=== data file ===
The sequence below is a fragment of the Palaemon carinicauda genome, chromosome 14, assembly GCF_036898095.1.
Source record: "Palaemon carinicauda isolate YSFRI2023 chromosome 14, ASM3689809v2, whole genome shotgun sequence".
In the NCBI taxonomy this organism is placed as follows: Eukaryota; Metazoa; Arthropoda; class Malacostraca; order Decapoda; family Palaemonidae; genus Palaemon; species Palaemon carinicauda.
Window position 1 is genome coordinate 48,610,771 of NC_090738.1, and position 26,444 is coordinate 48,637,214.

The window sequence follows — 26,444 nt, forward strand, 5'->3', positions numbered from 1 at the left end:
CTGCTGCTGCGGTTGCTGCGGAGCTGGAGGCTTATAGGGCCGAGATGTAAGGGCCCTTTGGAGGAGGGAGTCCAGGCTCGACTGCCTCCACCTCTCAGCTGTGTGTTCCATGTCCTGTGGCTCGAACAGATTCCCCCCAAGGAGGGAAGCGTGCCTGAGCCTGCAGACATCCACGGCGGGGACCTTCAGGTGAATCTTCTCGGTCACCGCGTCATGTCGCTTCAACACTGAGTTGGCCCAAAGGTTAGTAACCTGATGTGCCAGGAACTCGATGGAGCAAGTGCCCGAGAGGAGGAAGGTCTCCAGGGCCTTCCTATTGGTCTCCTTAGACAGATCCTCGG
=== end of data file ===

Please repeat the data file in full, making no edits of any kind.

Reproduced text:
The sequence below is a fragment of the Palaemon carinicauda genome, chromosome 14, assembly GCF_036898095.1.
Source record: "Palaemon carinicauda isolate YSFRI2023 chromosome 14, ASM3689809v2, whole genome shotgun sequence".
In the NCBI taxonomy this organism is placed as follows: Eukaryota; Metazoa; Arthropoda; class Malacostraca; order Decapoda; family Palaemonidae; genus Palaemon; species Palaemon carinicauda.
Window position 1 is genome coordinate 48,610,771 of NC_090738.1, and position 26,444 is coordinate 48,637,214.

The window sequence follows — 26,444 nt, forward strand, 5'->3', positions numbered from 1 at the left end:
CTGCTGCTGCGGTTGCTGCGGAGCTGGAGGCTTATAGGGCCGAGATGTAAGGGCCCTTTGGAGGAGGGAGTCCAGGCTCGACTGCCTCCACCTCTCAGCTGTGTGTTCCATGTCCTGTGGCTCGAACAGATTCCCCCCAAGGAGGGAAGCGTGCCTGAGCCTGCAGACATCCACGGCGGGGACCTTCAGGTGAATCTTCTCGGTCACCGCGTCATGTCGCTTCAACACTGAGTTGGCCCAAAGGTTAGTAACCTGATGTGCCAGGAACTCGATGGAGCAAGTGCCCGAGAGGAGGAAGGTCTCCAGGGCCTTCCTATTGGTCTCCTTAGACAGATCCTCGG